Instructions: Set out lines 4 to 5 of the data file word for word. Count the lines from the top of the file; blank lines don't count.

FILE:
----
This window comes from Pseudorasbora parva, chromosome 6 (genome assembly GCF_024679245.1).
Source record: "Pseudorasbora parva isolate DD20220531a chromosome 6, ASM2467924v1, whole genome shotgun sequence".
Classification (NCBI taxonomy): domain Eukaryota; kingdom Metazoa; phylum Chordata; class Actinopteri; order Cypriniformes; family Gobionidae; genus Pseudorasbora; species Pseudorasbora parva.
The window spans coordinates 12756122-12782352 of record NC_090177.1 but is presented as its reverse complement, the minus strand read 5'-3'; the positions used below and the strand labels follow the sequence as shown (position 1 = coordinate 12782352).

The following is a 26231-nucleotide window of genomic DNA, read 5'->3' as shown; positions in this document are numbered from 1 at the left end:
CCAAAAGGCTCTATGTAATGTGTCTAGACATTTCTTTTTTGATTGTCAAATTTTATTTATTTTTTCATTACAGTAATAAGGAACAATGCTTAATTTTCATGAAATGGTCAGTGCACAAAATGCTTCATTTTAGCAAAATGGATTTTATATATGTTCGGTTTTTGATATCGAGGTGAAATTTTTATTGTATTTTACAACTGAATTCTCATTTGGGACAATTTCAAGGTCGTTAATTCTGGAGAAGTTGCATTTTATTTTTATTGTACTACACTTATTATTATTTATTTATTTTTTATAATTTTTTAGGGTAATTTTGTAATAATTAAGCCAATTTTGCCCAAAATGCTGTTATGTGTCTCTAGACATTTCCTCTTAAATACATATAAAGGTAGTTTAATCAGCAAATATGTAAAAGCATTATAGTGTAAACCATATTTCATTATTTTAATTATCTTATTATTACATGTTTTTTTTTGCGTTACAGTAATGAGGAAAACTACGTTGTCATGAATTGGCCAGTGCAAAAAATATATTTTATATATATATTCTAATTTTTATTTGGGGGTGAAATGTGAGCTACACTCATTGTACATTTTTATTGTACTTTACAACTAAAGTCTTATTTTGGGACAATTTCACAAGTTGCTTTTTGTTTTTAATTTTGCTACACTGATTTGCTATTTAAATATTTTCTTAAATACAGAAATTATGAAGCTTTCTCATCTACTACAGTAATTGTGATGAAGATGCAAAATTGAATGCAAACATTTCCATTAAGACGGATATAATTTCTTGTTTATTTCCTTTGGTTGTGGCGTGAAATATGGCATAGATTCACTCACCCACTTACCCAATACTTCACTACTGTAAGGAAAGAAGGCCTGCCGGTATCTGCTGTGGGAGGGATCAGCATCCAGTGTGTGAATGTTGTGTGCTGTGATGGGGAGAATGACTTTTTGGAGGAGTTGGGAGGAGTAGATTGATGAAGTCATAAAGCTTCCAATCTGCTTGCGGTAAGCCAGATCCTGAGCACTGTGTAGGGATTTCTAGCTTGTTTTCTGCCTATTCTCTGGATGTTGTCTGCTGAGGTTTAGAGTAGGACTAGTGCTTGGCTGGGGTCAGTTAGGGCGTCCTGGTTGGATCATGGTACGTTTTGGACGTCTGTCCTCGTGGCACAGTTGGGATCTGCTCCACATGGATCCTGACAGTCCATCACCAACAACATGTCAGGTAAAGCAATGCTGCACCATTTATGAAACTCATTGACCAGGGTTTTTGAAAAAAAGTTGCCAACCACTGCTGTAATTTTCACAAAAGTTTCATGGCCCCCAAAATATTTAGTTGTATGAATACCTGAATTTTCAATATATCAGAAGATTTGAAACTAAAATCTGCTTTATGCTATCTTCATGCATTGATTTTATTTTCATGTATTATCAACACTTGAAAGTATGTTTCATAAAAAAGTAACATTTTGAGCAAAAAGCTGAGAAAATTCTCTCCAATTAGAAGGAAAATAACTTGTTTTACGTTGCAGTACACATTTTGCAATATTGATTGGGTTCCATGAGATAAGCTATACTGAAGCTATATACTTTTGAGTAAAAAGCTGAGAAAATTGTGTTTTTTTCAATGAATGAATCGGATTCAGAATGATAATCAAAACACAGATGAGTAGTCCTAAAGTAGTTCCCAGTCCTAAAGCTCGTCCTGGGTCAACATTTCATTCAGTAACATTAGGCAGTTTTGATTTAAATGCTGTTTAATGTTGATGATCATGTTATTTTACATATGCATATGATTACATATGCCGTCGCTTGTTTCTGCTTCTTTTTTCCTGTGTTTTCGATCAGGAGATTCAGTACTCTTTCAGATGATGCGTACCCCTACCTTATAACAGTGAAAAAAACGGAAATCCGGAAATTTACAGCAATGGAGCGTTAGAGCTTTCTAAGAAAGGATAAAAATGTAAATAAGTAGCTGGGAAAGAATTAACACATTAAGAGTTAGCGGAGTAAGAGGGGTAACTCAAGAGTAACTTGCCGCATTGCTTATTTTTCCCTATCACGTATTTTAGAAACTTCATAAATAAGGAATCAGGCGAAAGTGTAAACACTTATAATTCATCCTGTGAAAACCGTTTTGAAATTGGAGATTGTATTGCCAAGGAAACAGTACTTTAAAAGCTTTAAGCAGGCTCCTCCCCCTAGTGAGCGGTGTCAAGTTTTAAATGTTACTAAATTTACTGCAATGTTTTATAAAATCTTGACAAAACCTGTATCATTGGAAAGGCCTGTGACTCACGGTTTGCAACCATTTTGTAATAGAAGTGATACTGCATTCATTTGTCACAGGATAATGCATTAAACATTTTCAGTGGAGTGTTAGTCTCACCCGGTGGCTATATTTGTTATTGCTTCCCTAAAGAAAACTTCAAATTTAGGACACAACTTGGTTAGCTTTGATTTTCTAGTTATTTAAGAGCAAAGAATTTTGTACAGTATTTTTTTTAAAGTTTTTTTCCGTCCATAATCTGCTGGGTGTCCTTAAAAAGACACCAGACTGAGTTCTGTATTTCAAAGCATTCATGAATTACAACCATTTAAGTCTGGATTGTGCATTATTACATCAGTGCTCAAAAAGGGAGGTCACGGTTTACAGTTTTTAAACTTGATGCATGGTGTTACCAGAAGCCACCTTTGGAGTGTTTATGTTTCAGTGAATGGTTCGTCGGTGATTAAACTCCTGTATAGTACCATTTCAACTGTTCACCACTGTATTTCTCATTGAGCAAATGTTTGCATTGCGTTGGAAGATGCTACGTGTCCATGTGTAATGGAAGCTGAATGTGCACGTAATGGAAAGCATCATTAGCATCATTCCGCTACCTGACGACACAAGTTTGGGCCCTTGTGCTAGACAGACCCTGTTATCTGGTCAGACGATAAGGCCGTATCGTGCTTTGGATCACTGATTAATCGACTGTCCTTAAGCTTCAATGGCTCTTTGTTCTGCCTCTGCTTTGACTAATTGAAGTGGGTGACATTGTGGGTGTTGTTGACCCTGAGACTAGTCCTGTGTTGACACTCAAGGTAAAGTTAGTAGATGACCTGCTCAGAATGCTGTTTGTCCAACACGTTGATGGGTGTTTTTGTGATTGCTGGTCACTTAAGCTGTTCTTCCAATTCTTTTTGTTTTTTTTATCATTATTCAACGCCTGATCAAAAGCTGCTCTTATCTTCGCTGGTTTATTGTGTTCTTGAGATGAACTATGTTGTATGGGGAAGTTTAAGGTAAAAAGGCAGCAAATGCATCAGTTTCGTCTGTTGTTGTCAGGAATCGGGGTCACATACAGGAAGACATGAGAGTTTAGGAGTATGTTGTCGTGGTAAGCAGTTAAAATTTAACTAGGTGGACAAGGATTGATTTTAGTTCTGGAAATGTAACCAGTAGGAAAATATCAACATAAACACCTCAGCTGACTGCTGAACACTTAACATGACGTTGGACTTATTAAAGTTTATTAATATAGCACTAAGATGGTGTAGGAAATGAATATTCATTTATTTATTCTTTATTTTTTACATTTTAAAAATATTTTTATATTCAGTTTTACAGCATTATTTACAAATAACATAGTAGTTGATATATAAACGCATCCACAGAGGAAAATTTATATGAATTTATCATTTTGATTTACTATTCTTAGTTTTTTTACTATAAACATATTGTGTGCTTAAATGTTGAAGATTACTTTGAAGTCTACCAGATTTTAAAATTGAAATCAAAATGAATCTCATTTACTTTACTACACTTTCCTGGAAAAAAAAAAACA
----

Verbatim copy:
The window spans coordinates 12756122-12782352 of record NC_090177.1 but is presented as its reverse complement, the minus strand read 5'-3'; the positions used below and the strand labels follow the sequence as shown (position 1 = coordinate 12782352).

The following is a 26231-nucleotide window of genomic DNA, read 5'->3' as shown; positions in this document are numbered from 1 at the left end: